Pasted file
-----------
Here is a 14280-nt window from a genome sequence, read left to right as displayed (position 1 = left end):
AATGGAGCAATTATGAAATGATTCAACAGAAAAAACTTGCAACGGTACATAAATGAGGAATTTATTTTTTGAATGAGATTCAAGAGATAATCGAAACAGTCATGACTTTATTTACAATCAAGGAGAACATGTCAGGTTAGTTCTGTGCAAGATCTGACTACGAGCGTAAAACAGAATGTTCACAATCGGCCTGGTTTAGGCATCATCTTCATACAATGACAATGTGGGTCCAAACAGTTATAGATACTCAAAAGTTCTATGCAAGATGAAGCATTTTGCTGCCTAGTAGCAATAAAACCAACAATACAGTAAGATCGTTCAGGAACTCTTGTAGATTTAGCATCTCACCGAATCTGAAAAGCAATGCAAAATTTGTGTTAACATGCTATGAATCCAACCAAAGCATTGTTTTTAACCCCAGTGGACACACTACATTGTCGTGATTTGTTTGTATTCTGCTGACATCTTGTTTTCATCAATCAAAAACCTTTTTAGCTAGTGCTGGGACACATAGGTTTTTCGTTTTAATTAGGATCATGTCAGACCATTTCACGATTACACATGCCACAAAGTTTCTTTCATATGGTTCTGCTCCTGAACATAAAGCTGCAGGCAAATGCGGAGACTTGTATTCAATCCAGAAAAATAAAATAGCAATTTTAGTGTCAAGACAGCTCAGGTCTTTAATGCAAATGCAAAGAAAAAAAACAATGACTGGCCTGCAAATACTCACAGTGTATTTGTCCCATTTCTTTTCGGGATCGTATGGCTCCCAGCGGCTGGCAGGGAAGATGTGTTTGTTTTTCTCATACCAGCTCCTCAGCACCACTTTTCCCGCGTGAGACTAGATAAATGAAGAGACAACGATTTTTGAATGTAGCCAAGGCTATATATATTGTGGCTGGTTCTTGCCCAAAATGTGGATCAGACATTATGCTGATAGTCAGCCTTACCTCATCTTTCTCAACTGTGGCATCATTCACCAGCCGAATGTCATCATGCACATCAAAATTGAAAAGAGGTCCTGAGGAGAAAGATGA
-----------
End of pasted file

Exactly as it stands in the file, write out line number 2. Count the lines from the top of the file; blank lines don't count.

AATGGAGCAATTATGAAATGATTCAACAGAAAAAACTTGCAACGGTACATAAATGAGGAATTTATTTTTTGAATGAGATTCAAGAGATAATCGAAACAGTCATGACTTTATTTACAATCAAGGAGAACATGTCAGGTTAGTTCTGTGCAAGATCTGACTACGAGCGTAAAACAGAATGTTCACAATCGGCCTGGTTTAGGCATCATCTTCATACAATGACAATGTGGGTCCAAACAGTTATAGATACTCAAAAGTTCTATGCAAGATGAAGCATTTTGCTGCCTAGTAGCAATAAAACCAACAATACAGTAAGATCGTTCAGGAACTCTTGTAGATTTAGCATCTCACCGAATCTGAAAAGCAATGCAAAATTTGTGTTAACATGCTATGAATCCAACCAAAGCATTGTTTTTAACCCCAGTGGACACACTACATTGTCGTGATTTGTTTGTATTCTGCTGACATCTTGTTTTCATCAATCAAAAACCTTTTTAGCTAGTGCTGGGACACATAGGTTTTTCGTTTTAATTAGGATCATGTCAGACCATTTCACGATTACACATGCCACAAAGTTTCTTTCATATGGTTCTGCTCCTGAACATAAAGCTGCAGGCAAATGCGGAGACTTGTATTCAATCCAGAAAAATAAAATAGCAATTTTAGTGTCAAGACAGCTCAGGTCTTTAATGCAAATGCAAAGAAAAAAAACAATGACTGGCCTGCAAATACTCACAGTGTATTTGTCCCATTTCTTTTCGGGATCGTATGGCTCCCAGCGGCTGGCAGGGAAGATGTGTTTGTTTTTCTCATACCAGCTCCTCAGCACCACTTTTCCCGCGTGAGACTAGATAAATGAAGAGACAACGATTTTTGAATGTAGCCAAGGCTATATATATTGTGGCTGGTTCTTGCCCAAAATGTGGATCAGACATTATGCTGATAGTCAGCCTTACCTCATCTTTCTCAACTGTGGCATCATTCACCAGCCGAATGTCATCATGCACATCAAAATTGAAAAGAGGTCCTGAGGAGAAAGATGA